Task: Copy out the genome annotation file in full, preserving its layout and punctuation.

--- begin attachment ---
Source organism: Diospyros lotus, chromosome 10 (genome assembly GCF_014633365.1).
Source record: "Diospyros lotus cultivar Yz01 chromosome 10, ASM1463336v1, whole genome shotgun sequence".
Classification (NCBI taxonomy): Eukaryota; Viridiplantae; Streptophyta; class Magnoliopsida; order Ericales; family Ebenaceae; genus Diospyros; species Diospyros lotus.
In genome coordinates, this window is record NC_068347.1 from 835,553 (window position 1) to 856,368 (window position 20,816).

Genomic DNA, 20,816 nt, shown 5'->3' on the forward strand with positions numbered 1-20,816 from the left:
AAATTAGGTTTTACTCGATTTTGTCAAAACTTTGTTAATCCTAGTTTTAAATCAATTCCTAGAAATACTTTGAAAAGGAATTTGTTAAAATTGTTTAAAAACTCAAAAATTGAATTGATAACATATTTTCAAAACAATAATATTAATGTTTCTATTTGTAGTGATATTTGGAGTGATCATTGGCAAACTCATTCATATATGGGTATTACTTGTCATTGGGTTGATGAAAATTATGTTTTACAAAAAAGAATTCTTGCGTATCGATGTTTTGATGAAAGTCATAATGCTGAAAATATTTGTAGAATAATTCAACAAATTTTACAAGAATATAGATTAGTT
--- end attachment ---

Source organism: Diospyros lotus, chromosome 10 (genome assembly GCF_014633365.1).
Source record: "Diospyros lotus cultivar Yz01 chromosome 10, ASM1463336v1, whole genome shotgun sequence".
Classification (NCBI taxonomy): Eukaryota; Viridiplantae; Streptophyta; class Magnoliopsida; order Ericales; family Ebenaceae; genus Diospyros; species Diospyros lotus.
In genome coordinates, this window is record NC_068347.1 from 835,553 (window position 1) to 856,368 (window position 20,816).

Genomic DNA, 20,816 nt, shown 5'->3' on the forward strand with positions numbered 1-20,816 from the left:
AAATTAGGTTTTACTCGATTTTGTCAAAACTTTGTTAATCCTAGTTTTAAATCAATTCCTAGAAATACTTTGAAAAGGAATTTGTTAAAATTGTTTAAAAACTCAAAAATTGAATTGATAACATATTTTCAAAACAATAATATTAATGTTTCTATTTGTAGTGATATTTGGAGTGATCATTGGCAAACTCATTCATATATGGGTATTACTTGTCATTGGGTTGATGAAAATTATGTTTTACAAAAAAGAATTCTTGCGTATCGATGTTTTGATGAAAGTCATAATGCTGAAAATATTTGTAGAATAATTCAACAAATTTTACAAGAATATAGATTAGTT